It has been awhile since we’ve run weekend reviews of older genre movies and, with summer upon us, we’d like to once more supplement reviews and discussions of newer fare with a few seasonally-appropriate oldies. SF Beach Movies are rare, but the next few weeks will see reviews of the closest thing, the fantastic Caveman films from the cinematic past1.
(And they are topical just now)
Title: One Million BC
Cast, Crew, and Other Info:
Directed by Hal Roach and Hal Roach Jr.
Written by Mickell Novack, George Baker, Joseph Frickert, and Grover Jones (narration).
Victor Mature as Tumak / hiker
Carole Landis as Loana / hiker
Lon Chaney Jr. as Akhoba / hiker
Conrad Nagel as narrator/anthropologist
John Hubbard as Ohtao / hiker
Nigel De Brulier as Peytow
Mamo Clark as Nupondi
Inez Palange as Tohana
Edgar Edwards as Skakana
Some hikers stumble upon an eccentric anthropologist who spins a story based on some prehistoric cave paintings he has found. What follows appears to be his tale as the hikers imagine it, the dawn of a new era among rival cave-dwelling tribes, prehistoric mammals, slurpasaurs, and the inevitable volcano.
Long ago, a rebel from the savage Rock Tribe meets a lass from the more civilized Shell Tribe….
The effects are a high point, even when they don’t quite work.
The models and mattes hold up; some of the sets look chintzily studio, and feel like the foundations of the Flintstones’ Bedrock. It’s the prehistoric animals which most people will remember.
The Roaches used a range of techniques to create their battling beasts. The allosaurus, a puppet or costume, fares worst; most effective are the dressed up elephants and musk oxen which interact with the cast. Most common and notorious, however, are this film’ slurpasaurs.
Some film nerd coined that term to designate a commonplace animal, typically a pet store lizard, which plays the part of a dinosaur or dinosaurian monster in a drive-in theatre movie. The term derives from the fact that small lizards often have long, flickery tongues, which seem especially prominent and potentially slurpy when the beastie is shown in extreme close-up, moving in slow-motion under hot studio lights. While some creatures play their roles au naturel, the more interesting slurpasaurs sport large rubber fins, plastic horns, or other monstrous appendages. One Million BC uses modified lizards, armadillos, badgers, and a baby alligator in the key dino-roles. Their use will occasionally disturb viewers, especially during bloody, forced battle scenes, but they prove fascinating nonetheless.
These effects also proved difficult to duplicate, because of pressure on the studios to avoid cruelty to animals.2 Consequently, One Million BC provided the studio with a modest cash cow: slurpasaurs by the yard. And so the footage reappears in (to name a few): Tarzan’s Desert Mystery (1943), Two Lost Worlds (1950), Tarzan’s Jungle Manhunt (1951), Untamed Women (1952), Robot Monster (1953), King Dinosaur (1954), Teenage Caveman (1958), Valley of the Dragons (1961), Horror of the Blood Monsters (1970) and in 1950s and 1960s television shows such as Ramar of the Jungle, Jungle Jim, and The Time Tunnel. I even recall a chocolate bar commercial a few years back reusing a key sequence from this film.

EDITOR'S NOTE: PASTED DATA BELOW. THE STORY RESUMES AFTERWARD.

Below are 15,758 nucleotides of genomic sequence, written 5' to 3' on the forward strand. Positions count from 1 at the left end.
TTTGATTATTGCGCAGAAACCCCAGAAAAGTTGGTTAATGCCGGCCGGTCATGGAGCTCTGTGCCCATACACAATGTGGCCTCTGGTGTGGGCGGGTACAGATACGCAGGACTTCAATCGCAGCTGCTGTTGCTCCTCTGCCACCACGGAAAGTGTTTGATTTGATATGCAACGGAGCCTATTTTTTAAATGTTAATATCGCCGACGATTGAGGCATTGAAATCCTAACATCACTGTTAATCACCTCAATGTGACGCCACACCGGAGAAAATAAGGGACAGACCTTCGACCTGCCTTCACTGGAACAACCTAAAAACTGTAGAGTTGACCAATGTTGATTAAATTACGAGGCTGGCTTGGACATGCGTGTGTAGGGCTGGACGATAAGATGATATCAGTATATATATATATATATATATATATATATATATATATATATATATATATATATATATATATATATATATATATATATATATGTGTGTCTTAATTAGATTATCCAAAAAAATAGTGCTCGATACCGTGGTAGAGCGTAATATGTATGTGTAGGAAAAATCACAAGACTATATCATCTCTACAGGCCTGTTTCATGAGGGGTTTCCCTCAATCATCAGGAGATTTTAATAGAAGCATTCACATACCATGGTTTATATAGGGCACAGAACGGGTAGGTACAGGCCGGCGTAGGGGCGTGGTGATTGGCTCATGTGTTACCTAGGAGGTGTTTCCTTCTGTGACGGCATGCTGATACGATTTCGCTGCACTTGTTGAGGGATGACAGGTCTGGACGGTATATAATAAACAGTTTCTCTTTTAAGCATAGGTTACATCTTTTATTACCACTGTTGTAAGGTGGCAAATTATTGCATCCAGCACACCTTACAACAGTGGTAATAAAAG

I give the filmmakers credit for the framing device, which explains the jumble of prehistoric eras. The anthropologist only mentions mastodons and sabre-tooth tigers, creatures which coexisted with our human ancestors. The fact that assorted dinosaurs turn up matches popular, inaccurate expectations, but it makes perfect sense, since the whole thing takes place in the minds of some hikers.
Unfortunately, this tedious sequence proves otherwise unnecessary, and soon gets forgotten; the film closes without returning to its frame.
Originality: 3/6 Caveman Pictures had been made before, but this one pretty much set the standard and the model for others to follow. Of course, it uses some very familiar dramatic tropes, and the inspiration from Romeo and Juliet is obvious enough.
Effects: 4/6 I discuss the effects at some length under “High Points”
Acting: 4/6 The acting is passable, but hardly brilliant. Carole Landis fares best among the hairy and wooden cast.
Emotional Response: 5/6
In total, One Million BC receives 29/42.
Next week: Rachel Welch busts out in the remake!
1. I recognize the sexism and inaccuracy of the term “Cave-man,” but as a term it represents the thinking that went into these films.
Portions of this first review have been inspired and lifted from one I wrote years ago for E2.
2. This is not to say that the practice ended altogether. The 1960 version of The Lost World, for example, used fresh slurp creations.